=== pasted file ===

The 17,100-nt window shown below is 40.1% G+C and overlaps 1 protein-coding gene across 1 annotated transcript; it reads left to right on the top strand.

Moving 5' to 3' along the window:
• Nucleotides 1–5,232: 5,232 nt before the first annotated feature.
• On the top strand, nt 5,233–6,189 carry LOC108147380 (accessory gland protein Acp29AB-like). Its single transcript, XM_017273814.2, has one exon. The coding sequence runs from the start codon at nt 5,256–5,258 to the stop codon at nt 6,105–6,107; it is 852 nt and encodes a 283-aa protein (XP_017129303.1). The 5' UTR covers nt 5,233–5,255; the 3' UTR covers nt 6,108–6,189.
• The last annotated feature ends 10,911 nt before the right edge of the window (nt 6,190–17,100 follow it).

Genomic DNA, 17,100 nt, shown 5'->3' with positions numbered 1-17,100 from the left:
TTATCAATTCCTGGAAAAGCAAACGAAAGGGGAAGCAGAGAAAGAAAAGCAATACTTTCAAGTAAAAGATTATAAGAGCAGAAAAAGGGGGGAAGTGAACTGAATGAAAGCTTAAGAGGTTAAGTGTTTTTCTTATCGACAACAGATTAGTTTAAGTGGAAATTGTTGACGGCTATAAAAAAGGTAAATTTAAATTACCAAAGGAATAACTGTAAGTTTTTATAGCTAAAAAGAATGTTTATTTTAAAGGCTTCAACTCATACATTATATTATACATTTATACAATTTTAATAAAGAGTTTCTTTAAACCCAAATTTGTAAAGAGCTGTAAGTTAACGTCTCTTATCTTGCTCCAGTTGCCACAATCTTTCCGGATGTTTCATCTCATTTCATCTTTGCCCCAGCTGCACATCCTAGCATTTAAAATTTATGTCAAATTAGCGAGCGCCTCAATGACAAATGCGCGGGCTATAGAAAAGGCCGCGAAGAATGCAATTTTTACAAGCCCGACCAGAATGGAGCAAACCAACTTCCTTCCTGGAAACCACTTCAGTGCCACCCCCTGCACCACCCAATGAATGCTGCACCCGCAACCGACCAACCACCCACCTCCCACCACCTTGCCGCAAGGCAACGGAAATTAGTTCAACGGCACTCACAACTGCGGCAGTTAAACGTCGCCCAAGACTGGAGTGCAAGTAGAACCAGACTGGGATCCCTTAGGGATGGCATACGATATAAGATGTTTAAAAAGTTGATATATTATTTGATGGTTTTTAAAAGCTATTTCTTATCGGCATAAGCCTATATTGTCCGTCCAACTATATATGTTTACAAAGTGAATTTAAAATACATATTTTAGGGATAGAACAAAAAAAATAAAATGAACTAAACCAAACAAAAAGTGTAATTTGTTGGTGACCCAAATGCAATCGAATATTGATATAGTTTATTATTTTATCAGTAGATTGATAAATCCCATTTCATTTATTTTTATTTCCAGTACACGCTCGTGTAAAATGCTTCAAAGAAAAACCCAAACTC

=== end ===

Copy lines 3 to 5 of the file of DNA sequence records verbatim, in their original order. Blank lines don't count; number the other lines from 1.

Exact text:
• Nucleotides 1–5,232: 5,232 nt before the first annotated feature.
• On the top strand, nt 5,233–6,189 carry LOC108147380 (accessory gland protein Acp29AB-like). Its single transcript, XM_017273814.2, has one exon. The coding sequence runs from the start codon at nt 5,256–5,258 to the stop codon at nt 6,105–6,107; it is 852 nt and encodes a 283-aa protein (XP_017129303.1). The 5' UTR covers nt 5,233–5,255; the 3' UTR covers nt 6,108–6,189.
• The last annotated feature ends 10,911 nt before the right edge of the window (nt 6,190–17,100 follow it).